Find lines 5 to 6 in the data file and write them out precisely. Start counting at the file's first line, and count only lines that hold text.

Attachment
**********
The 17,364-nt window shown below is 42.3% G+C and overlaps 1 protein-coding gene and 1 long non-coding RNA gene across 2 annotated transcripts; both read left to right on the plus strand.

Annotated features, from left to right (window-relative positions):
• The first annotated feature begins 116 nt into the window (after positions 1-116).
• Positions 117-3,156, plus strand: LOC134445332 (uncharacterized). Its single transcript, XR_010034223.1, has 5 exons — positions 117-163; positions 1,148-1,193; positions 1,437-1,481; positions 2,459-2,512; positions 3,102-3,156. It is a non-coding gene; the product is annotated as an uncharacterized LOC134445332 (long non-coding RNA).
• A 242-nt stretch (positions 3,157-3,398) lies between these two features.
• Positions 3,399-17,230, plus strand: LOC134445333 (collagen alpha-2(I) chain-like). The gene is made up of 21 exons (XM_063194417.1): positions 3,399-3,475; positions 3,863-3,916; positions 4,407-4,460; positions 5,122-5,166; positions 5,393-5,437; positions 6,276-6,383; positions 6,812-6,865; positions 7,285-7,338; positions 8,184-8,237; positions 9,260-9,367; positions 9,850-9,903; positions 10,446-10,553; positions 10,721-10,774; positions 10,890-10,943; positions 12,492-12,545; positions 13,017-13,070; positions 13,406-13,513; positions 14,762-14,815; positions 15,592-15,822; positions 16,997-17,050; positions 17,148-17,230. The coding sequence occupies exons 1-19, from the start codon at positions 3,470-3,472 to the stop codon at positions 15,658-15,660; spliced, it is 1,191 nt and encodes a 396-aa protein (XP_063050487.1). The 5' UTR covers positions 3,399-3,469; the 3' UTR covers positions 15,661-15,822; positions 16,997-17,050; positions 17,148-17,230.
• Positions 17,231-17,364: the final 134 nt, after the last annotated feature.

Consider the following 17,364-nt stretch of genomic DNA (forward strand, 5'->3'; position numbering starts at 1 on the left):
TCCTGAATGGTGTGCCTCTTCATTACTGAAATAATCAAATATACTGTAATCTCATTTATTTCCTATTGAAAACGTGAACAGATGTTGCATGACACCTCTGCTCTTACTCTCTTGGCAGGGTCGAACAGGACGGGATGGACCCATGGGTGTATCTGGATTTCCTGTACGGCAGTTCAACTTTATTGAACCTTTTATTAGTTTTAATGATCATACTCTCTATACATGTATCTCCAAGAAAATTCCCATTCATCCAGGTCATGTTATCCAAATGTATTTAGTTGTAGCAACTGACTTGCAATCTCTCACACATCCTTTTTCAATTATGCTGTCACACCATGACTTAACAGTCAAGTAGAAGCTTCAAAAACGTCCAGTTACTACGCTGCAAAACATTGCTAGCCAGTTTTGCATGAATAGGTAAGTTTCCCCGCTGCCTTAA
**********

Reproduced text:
• A 242-nt stretch (positions 3,157-3,398) lies between these two features.
• Positions 3,399-17,230, plus strand: LOC134445333 (collagen alpha-2(I) chain-like). The gene is made up of 21 exons (XM_063194417.1): positions 3,399-3,475; positions 3,863-3,916; positions 4,407-4,460; positions 5,122-5,166; positions 5,393-5,437; positions 6,276-6,383; positions 6,812-6,865; positions 7,285-7,338; positions 8,184-8,237; positions 9,260-9,367; positions 9,850-9,903; positions 10,446-10,553; positions 10,721-10,774; positions 10,890-10,943; positions 12,492-12,545; positions 13,017-13,070; positions 13,406-13,513; positions 14,762-14,815; positions 15,592-15,822; positions 16,997-17,050; positions 17,148-17,230. The coding sequence occupies exons 1-19, from the start codon at positions 3,470-3,472 to the stop codon at positions 15,658-15,660; spliced, it is 1,191 nt and encodes a 396-aa protein (XP_063050487.1). The 5' UTR covers positions 3,399-3,469; the 3' UTR covers positions 15,661-15,822; positions 16,997-17,050; positions 17,148-17,230.